More Scouting Notes on the Hudson Valley Renegades
After I talked about Renegades starter Matthew Spann yesterday, here are some other notes from the Renegades game on Sunday afternoon.
CF Marty Gantt (7th round 2012)– Gantt stood out in this game for three excellent catches in centerfield, two on dives and one on the run. He is very good at reading flyballs off the bat and glides in centerfield with his great speed. At the plate, Gantt has a little too much movement in his stance pre-swing, but he has a compact bat stroke with solid bat speed. He is patient at the plate but he needs work hitting breaking pitches.
2B Tommy Coyle (16th round 2012)– Coyle had a 3-hit game, showing some nice offensive tools. Coyle has a little Evan Longoria action in his lefty stance, standing tall prior to striding into an open stance, although it isn’t nearly as pronounced as Longoria’s. Coyle features above-average raw power with good bat control. His bat speed is a little inconsistent- he gets into trouble when he sells out for power- but at his best he shows flashes of above-average bat speed with a propensity for contact. He swings aggressively when he sees mistakes and shows power to right-center. Defensively, Coyle moves well, although his actions aren’t so fluid, a big reason that he hasn’t played any shortstop as a pro. He should be fine defensively at second base moving forward.
C Luke Maile (9th round 2012)- The scouting report on Maile is that he is a power hitter, but one that uses his strength more than his bat speed, and the Rays may be trying to make an adjustment with him. He showed a closed stance and a gap to gap approach. Maile is relatively big at 6’3″, 195, but he bent his knees enough that he looked like a smaller player in the batter’s box. He did show a compact swing and solid plate discipline.
DePew against Mateo.
C Jake DePew (9th round 2010)– DePew has an interesting stance where he holds his hands a little high, and he strides towards the pitcher before he swings. DePew is a big guy at 6’1″, 220, but you don’t really see any power despite some flashes of solid bat speed because his swing is very compact. DePew is good at putting the ball in play and is patient on pitches out of the zone, but he really doesn’t hit anything hard right now. DePew looks like he should be hitting for some power, and that’s an adjustment that I’m sure will be made because you don’t find many tap hitters his size. DePew does run very well for a catcher and hustles out of the box, something we know the Rays love.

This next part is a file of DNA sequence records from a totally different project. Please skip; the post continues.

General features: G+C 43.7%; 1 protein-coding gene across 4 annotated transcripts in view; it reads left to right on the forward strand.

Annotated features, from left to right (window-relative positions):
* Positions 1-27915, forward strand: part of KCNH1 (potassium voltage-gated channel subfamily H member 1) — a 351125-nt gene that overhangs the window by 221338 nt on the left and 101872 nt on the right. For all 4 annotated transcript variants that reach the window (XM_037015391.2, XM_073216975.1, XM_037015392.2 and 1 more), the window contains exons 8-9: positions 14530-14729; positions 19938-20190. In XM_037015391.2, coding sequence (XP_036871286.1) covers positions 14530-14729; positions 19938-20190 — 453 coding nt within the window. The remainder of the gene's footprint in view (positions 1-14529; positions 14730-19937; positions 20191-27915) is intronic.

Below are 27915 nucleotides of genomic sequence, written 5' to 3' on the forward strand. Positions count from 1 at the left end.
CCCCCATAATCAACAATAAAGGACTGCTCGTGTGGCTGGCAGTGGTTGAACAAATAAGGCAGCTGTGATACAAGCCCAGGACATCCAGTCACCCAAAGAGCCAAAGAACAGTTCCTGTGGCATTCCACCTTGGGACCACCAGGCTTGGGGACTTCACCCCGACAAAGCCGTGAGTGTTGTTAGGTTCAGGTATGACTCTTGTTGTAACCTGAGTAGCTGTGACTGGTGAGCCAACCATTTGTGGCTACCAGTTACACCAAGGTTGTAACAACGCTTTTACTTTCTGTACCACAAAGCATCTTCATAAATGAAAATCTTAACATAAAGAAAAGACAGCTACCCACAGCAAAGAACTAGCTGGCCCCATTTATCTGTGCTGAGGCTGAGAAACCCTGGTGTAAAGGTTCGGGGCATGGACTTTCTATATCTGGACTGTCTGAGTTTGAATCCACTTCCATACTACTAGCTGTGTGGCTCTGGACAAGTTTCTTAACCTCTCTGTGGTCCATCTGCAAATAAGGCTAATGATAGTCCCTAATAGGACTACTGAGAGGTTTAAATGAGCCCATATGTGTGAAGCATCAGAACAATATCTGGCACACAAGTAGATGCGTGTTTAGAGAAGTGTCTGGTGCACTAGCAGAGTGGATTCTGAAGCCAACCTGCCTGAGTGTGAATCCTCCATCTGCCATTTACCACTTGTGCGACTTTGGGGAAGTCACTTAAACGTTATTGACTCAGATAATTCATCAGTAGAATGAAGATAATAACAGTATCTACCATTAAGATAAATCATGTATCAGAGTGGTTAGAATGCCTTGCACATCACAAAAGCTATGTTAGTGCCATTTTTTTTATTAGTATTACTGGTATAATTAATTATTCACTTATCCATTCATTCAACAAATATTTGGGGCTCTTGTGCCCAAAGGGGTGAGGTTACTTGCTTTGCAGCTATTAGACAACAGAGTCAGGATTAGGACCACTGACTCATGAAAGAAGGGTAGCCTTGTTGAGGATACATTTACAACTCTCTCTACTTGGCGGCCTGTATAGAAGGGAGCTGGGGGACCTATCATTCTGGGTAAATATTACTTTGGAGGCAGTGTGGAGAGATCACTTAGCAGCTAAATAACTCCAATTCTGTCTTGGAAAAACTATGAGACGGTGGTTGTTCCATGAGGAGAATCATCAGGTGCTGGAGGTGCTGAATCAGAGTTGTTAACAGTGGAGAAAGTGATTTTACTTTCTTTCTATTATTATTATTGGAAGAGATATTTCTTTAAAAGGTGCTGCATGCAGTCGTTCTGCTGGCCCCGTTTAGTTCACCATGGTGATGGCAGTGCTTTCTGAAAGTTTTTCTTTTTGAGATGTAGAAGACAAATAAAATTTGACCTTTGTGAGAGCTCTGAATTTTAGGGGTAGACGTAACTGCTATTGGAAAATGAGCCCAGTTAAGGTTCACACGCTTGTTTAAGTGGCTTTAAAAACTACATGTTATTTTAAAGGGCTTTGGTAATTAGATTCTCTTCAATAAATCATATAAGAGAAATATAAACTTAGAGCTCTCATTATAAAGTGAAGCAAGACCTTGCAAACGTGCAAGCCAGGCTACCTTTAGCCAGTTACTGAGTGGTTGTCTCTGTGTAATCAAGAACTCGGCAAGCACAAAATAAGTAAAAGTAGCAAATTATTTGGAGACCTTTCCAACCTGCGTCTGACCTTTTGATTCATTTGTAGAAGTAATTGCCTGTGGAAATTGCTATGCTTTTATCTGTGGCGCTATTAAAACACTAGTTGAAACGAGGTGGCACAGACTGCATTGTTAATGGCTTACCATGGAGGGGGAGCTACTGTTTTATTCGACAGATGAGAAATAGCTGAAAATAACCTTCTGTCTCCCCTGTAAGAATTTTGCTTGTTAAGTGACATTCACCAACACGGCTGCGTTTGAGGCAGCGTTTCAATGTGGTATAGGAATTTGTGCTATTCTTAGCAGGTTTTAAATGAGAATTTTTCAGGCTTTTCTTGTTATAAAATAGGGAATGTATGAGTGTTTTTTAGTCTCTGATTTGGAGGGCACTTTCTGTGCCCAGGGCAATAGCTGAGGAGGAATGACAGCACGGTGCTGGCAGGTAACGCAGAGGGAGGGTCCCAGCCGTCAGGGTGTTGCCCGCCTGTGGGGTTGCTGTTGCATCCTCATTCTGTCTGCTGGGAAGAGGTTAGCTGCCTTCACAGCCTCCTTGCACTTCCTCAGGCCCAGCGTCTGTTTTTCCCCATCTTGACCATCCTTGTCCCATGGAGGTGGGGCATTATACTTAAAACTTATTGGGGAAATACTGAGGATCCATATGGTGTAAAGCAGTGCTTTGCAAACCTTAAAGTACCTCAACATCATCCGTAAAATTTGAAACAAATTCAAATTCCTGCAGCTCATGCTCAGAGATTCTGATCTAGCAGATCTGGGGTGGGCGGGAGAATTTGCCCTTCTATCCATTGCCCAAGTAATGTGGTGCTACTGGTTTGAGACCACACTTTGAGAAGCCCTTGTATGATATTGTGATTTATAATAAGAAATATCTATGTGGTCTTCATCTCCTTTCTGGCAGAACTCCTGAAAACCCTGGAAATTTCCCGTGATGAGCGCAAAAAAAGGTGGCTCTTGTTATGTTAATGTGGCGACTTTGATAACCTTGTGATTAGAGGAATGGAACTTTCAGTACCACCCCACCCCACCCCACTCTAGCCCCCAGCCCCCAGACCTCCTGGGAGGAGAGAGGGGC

LF Deshun Dixon (10th round 2010)- Dixon looks completely out of whack in the batter’s box. He has a bat waggle prior to the pitch and also kept shifting his weight from front to back, and his timing was terrible. His bat speed was decent and at 6’0″, 190, he may have a little pop if he can ever get his timing right. Dixon tried to bunt and failed miserably. As a player who incorporates speed into his game, he needs to work on that.
SS Leonardo Reginatto (Brazil, 2009)– Reginatto is a groundball hitter, relying on his legs, and he has a compact stroke and generates decent bat speed, making him able to hit harder groundballs and giving him a chance to have gap power.
3B Felix Gonzalez (Venezuela, 2008)– Gonzalez made a couple of errors in this game at third base, both because he was thinking too much about what he was going to do when he fielded the ball. He moves well and tries to be a little too flashy, getting him into trouble. His tools at third are there- but his bat doesn’t fit there at all as he’s basically a tap hitter.
As a bonus, here’s a couple of Mets prospects from the Brooklyn Cyclones.
RHP Luis Mateo (Dominican Republic, 2011)– Mateo features great control of his two primary pitches at this point, his fastball and changeup. Mateo’s fastball was in the low-90’s but it played way up thanks to great armside run almost every time he threw it and dynamic late sink. Renegades hitters kept swinging over the top of it, and the same can be said of his slider, which looks like his fastball out of his hand with excellent arm action before featuring sharp break, although with maybe a little less depth than you would like, making it almost look like a changeup. Mateo’s true changeup basically looked like his fastball but with a little more sink and run, and it didn’t really fool hitters at all. Mateo’s fastball-slider combination makes him an interesting player to watch as he has dominated the New York-Penn League to a 0.51 ERA, an 11.2 K/9, a 1.0 BB/9, and a 0.5 HR/9 in 3 starts and 17.2 IP.
CF Brandon Nimmo (1st round 2011)– Nimmo remains extremely raw. He features a close stance with a gap to gap approach, and while the bat speed is there, and he makes contact, the pitch recognition skills are not. He didn’t look comfortable in the batter’s box and his swing was almost too compact, leading to weaker contact. Nimmo is very patient at the plate, but other than drawing some walks, that isn’t helping him very much. Nimmo looks fine in centerfield and is extremely fast out of the lefty batter’s box. The five-tool potential is evident, but he’s a long way from that.